The whole plot is said to take only three hours. Prospero (the rightful Duke of Milan) and Miranda live on an enchanted island. Prospero plans to regain his dukedom and restore his daughter to her rightful station. He conjures up a tempest and the shipwreck of a vessel aboard which are the evil-doers who had marooned him and Miranda years earlier, and the show is on. At the end—talk about benevolence and tolerance—no one dies, the bad guys are not even punished, the ship was not really wrecked, the storm was an illusion. They all get what they want or are forgiven and you can bet that most of them live happily ever after. Miranda, so totally amazed at all the wonderful men around her, is given what has become one of the most lasting phrases in our language: “O brave new world that has such people in't!"
A marionette puppet version of La Tempesta inThe Tempest is totally fictitious, even though the idea of the shipwreck may be based on the real-life shipwreck of the Sea Venture in 1609 on the islands of Bermuda, an event that was much in the news of the day. The rest is total fantasy, although mentions of Naples and Milan make it sound 1550-ish. (For example, there was no "king of Naples" from 1503-1700; Naples was a Spanish vice-realm. There was a string of viceroys. But that's a quibble.) The play has inspired an enormous number of tributes and variations over the centuries—including poetry by Shelley and Auden, countless paintings, incidental music, operas, ballet, film and TV productions and even the 1956 science-fiction film, Forbidden Planet. As well, it has been mined for sociological and psychological insights on colonialism, the subconscious and feminism. The Tempest has been translated into many languages, including Japanese.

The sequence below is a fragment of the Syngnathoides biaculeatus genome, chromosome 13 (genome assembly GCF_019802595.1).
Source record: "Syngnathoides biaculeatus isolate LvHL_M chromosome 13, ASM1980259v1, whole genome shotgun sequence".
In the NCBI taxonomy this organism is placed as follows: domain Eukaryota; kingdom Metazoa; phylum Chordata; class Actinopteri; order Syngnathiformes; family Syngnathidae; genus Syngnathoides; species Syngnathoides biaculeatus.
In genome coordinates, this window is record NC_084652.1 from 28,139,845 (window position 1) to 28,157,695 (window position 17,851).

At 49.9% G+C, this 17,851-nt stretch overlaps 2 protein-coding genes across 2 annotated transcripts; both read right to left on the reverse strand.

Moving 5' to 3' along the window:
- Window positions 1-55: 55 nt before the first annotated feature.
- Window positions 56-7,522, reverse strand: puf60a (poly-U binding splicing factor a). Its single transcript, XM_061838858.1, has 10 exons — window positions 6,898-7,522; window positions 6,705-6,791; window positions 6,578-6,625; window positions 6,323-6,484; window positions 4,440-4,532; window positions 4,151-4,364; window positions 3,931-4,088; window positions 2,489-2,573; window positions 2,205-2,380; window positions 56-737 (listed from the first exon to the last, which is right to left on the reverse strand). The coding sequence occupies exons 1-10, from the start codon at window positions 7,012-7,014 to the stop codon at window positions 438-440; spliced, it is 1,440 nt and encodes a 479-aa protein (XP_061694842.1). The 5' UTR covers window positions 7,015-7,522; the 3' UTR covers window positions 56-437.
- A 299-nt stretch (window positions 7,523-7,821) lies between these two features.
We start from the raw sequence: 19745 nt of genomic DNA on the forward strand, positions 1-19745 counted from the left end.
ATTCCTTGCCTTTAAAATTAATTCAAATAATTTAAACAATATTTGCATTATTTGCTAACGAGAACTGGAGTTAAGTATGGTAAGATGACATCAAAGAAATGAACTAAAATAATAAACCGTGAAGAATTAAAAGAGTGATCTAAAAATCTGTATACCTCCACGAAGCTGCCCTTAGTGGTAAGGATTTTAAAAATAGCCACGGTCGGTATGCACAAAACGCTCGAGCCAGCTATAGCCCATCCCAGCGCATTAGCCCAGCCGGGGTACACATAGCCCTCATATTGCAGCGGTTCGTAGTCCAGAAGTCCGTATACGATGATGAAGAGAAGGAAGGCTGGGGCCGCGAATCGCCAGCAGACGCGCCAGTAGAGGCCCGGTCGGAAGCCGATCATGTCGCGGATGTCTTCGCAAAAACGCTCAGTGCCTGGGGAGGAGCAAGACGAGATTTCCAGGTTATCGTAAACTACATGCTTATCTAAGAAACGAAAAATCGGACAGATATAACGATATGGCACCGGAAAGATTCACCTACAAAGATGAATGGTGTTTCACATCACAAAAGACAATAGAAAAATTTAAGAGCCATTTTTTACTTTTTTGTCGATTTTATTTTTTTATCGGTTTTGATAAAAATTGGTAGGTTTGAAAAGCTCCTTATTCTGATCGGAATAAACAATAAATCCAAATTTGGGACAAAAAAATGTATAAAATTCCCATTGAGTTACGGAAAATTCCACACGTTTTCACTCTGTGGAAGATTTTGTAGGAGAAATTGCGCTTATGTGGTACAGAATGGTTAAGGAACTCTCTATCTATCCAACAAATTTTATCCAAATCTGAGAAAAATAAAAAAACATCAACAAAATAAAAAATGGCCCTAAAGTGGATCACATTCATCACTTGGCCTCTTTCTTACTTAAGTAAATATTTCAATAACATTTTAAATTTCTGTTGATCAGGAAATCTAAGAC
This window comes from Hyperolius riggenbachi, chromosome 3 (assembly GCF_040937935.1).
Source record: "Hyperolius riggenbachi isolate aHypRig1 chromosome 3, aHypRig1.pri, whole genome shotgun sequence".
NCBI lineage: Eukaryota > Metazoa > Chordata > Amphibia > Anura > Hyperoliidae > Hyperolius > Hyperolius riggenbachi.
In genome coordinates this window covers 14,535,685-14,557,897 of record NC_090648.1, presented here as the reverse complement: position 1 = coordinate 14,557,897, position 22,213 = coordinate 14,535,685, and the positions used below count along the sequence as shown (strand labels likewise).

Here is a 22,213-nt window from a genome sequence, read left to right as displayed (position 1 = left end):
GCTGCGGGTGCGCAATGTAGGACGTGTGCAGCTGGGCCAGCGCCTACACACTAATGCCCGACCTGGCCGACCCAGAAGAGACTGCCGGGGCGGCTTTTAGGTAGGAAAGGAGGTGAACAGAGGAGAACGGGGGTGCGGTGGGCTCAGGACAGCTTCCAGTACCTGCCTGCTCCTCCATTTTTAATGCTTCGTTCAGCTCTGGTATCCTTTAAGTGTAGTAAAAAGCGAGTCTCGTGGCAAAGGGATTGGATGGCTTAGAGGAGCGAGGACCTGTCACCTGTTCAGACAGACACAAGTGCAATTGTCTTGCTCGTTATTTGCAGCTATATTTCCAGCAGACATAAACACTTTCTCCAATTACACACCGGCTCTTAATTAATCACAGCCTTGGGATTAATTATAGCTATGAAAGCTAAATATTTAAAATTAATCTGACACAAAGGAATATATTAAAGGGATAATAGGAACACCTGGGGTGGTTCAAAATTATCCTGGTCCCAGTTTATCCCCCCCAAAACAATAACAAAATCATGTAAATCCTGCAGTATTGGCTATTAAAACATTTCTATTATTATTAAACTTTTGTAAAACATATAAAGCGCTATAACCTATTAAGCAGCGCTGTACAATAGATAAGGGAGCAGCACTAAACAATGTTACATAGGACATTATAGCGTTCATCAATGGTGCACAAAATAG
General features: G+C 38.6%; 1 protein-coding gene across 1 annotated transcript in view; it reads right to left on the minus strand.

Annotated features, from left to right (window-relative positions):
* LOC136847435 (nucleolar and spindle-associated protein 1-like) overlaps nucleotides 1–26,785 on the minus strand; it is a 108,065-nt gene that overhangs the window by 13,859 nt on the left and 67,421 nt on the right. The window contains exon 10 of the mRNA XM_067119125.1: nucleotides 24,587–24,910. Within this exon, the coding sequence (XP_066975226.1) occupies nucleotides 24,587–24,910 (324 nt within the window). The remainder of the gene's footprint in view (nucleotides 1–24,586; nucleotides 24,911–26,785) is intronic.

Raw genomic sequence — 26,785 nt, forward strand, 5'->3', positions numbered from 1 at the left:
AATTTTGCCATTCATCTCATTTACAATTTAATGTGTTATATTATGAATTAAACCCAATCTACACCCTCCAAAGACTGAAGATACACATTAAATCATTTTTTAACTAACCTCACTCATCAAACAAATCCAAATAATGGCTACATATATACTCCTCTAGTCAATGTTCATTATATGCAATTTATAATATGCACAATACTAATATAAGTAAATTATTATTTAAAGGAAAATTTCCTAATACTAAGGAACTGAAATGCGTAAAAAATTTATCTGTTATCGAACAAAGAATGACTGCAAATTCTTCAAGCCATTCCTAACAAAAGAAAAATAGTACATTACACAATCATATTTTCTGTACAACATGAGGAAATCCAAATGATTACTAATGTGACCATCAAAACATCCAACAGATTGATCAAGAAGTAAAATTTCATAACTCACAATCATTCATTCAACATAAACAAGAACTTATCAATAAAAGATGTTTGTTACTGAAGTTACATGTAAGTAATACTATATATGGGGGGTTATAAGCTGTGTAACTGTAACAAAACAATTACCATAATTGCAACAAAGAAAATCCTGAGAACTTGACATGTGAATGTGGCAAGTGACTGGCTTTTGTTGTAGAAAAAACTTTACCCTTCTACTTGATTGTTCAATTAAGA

Neapolitan staged in Naples in 2014
And third, it is now at least a plausible part of Shakespearean scholarship that in The Tempest, Shakespeare was writing about himself; he is Prospero, the grand magician, and the play is his farewell to writing and to life. (One can imagine that that was another reason for Eduardo's choice to do this work; it was his last work, as well.) Those who want to believe that can point to one of the most famous passages in our literature, spoken by Prospero in Act 4 Scene 1:
That is a strangely melancholy passage for a light-hearted work, almost like an epitaph. The final passage, the epilog, is also in the same vein. He (Prospero, Shakespeare, Eduardo) is giving it up (magic, writing, life), but he knows why he has lived: “With the help of your good hands. Gentle breath of yours my sails must fill, or else my project fails, which was to please.” That is to say, “The gentle wind you blow with your applause will fill my ship’s sails. Without applause, my plan to please you has failed.” He has lived that his work might please....Our revels now are ended. These our actors,/ As I foretold you, were all spirits and/
Now my charms are all o'erthrown, / And what strength I have’s mine own, /
Below, you find the Neapolitan text as it appears in the 1984 edition of La Tempesta, pub. Giulio Einaudi, Torino, ISBN-88-06-05701-4. According to Eduardo, his translation is 16th-century Neapolitan "as written down by someone in modern times," thus avoiding archaicisms "not used for centuries". He praises Neapolitan from that period—the musicality, the way in which final syllables are not truncated, and the ability of the language "to bring magic and mysterious creatures to life." Click on 'Epilog' (below) to hear Eduardo De Filippo reciting the passage in his Neapolitan translation. The original is in rhymed iambic tetrameter. Eduardo's translation is a monologue written as a single paragraph, as you see here.